Hmmm: Feds mulling warrant for Giuliani's communications?

So says NBC News, but even their sources point out the obvious. How can the federal government seize communications of an attorney without violating the confidentiality privilege? That depends on just what kind of role the attorney played — and for Rudy Giuliani and his multifaceted adventures in Ukraine, that’s an open question:

Federal prosecutors have discussed making a legal request for Rudy Giuliani’s electronic communications, two sources familiar with the probe tell NBC News, a sign that the investigation into President Donald Trump’s personal attorney remains active and may soon be ramping up.

Prosecutors for the Southern District of New York have been in communication with Justice Department officials in Washington about gaining access to Giuliani’s emails, the two sources said. The SDNY needs Washington’s approval before its prosecutors can ask a judge to sign a search warrant for materials that may be protected by attorney-client privilege, according to department policy. It is not known whether that approval has been granted by Washington to the SDNY.

The scope of the current investigation is unclear, but In October 2019, the Wall Street Journal reported that SDNY prosecutors were reviewing Giuliani’s bank records as part of an investigation into his dealings in Ukraine. Two of his former associates, Lev Parnas and Igor Fruman, were arrested that month on charges of campaign finance fraud and have since been charged with additional crimes related to wire fraud conspiracy. Parnas and Fruman have pleaded not guilty.

This investigation hasn’t been on the front burner much since the impeachment, but it’s apparently still active and might be heating up. The WSJ report from fourteen months ago left the impression that the DoJ’s interest in Giuliani involved his own business rather than his legal representation of others. If that’s the case, then the Department of Justice might not have much trouble getting warrants.

Let’s recall that the reports from October 2019 involved his associates, but also Giuliani’s business in security and intelligence — not attorney-client services:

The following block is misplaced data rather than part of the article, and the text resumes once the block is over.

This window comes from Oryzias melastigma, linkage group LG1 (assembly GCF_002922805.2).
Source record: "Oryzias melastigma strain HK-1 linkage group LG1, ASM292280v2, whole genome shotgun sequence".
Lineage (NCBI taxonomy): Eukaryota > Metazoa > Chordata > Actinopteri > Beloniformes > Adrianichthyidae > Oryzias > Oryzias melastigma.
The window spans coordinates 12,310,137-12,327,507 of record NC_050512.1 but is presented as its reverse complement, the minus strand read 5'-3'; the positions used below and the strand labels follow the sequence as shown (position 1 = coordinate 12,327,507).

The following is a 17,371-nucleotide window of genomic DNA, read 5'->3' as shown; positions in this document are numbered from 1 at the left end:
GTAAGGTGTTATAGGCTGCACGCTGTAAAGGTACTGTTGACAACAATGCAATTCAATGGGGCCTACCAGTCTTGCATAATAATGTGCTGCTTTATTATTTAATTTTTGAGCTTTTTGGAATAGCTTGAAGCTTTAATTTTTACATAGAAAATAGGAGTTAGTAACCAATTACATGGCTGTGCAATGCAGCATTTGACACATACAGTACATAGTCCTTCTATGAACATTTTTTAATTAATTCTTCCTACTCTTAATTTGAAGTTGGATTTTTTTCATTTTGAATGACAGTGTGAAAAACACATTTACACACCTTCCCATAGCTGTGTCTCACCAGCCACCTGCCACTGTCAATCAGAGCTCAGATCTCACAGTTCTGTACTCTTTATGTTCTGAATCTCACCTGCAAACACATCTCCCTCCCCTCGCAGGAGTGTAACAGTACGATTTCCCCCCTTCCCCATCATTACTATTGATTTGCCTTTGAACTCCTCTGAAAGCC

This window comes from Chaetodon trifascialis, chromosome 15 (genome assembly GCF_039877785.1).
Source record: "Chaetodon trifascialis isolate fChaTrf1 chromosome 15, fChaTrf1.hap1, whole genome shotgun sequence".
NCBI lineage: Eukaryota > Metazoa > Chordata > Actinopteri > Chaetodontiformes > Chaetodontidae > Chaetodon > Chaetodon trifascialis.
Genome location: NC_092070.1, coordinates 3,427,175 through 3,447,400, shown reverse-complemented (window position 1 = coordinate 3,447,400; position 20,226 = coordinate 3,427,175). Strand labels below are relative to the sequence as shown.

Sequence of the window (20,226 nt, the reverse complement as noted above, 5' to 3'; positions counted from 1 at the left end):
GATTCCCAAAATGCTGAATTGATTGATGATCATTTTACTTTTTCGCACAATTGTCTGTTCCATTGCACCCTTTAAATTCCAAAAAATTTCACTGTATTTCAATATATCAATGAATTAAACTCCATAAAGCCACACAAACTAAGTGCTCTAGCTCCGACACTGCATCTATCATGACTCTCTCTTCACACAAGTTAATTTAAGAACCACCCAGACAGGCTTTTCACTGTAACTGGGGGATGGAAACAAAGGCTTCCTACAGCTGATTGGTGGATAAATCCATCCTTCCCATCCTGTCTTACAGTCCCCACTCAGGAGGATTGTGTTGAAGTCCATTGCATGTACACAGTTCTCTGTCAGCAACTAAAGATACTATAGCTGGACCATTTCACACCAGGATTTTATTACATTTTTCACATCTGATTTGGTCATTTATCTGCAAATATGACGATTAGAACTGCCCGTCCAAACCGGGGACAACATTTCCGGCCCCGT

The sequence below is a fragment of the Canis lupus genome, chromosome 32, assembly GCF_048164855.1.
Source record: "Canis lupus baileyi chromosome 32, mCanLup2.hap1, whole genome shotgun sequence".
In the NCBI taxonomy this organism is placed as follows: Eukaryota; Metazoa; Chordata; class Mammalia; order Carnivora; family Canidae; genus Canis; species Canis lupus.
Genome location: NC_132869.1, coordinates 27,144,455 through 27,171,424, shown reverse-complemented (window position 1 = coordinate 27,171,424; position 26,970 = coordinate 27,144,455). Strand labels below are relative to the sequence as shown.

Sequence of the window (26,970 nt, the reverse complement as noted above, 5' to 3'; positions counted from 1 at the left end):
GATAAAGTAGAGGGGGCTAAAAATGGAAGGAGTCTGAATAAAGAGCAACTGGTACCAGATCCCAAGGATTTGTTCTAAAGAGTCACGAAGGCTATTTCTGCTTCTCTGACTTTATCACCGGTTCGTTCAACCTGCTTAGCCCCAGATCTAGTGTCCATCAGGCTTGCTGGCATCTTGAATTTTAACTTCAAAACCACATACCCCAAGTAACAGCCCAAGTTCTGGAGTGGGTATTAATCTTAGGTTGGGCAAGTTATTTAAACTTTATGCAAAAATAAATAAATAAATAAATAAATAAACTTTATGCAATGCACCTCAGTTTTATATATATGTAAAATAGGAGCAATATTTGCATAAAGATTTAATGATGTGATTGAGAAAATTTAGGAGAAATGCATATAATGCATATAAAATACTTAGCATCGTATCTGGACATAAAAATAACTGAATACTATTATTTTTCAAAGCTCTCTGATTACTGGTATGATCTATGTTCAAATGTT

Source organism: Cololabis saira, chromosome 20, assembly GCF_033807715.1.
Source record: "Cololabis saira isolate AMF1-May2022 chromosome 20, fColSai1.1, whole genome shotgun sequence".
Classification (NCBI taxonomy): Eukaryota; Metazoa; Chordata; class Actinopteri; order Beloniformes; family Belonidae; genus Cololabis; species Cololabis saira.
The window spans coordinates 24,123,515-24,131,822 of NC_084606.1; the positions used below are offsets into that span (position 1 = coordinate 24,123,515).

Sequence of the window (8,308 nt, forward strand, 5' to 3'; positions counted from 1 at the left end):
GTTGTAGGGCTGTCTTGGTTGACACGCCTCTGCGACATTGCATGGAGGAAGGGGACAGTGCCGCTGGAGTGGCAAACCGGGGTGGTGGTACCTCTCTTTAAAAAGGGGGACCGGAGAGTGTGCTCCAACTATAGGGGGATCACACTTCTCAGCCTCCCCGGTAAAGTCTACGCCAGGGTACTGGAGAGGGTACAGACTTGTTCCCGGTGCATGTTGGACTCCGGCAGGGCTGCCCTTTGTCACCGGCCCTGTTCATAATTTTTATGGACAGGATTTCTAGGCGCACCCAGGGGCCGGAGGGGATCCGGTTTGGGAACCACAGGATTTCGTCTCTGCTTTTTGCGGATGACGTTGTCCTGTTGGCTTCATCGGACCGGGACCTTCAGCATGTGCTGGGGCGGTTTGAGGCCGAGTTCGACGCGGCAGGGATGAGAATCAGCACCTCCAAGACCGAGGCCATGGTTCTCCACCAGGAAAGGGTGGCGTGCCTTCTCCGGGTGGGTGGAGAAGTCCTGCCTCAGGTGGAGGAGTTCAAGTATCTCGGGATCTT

Federal prosecutors in Manhattan are examining Rudy Giuliani’s business dealings in Ukraine, including his finances, meetings and work for a city mayor there, according to people familiar with the matter.

Investigators also have examined Mr. Giuliani’s bank records, according to the people.

Witnesses have been questioned about Mr. Giuliani since at least August by investigators, who also want to know more about Mr. Giuliani’s role in an alleged conspiracy involving two of his business associates, the people said. The investigation is being led by the U.S. attorney’s office in the Southern District of New York. …

During visits to Ukraine in 2017, he met with then-President Petro Poroshenko and then-Prosecutor General Yuriy Lutsenko and held meetings on behalf of his private security business in Kyiv and Kharkiv.

In May 2017, Giuliani Security & Safety inked a contract with the city administration of Kharkiv to streamline municipal emergency services, according to the company. A person familiar with the negotiations said Pavel Fuks, a Kharkiv native who had made a fortune in Russian real estate, paid the contract. Mr. Fuks didn’t respond to a request for comment.

If the feds think Giuliani committed crimes in Ukraine linked to GS&S, that’s not the same issue as if he committed crimes while acting as an attorney for Trump or anyone else. Theoretically, investigators can get warrants under either condition, as attorneys can and have been prosecuted along with their clients when collaborating to commit crimes. However, judges will be extremely reluctant to grant a warrant that pierces confidentiality between attorneys and clients. Investigators have to make a robust demonstration of fact to grant that kind of warrant.

Even if the probe doesn’t target Giuliani’s work as an attorney for a client, it might still be tough for the DoJ to get access to Giuliani’s communications. Regardless of his work at GS&S, Giuliani still obviously does work as an attorney and has one of the world’s most famous clients. Any seizure would have to be parsed very carefully to make sure that no privileged information gets exposed. At the very least, a court would likely appoint a special master to filter out the privileged information, but even getting that far would be no easy task for the DoJ — which is probably why they’re still mulling that idea fourteen months into the probe.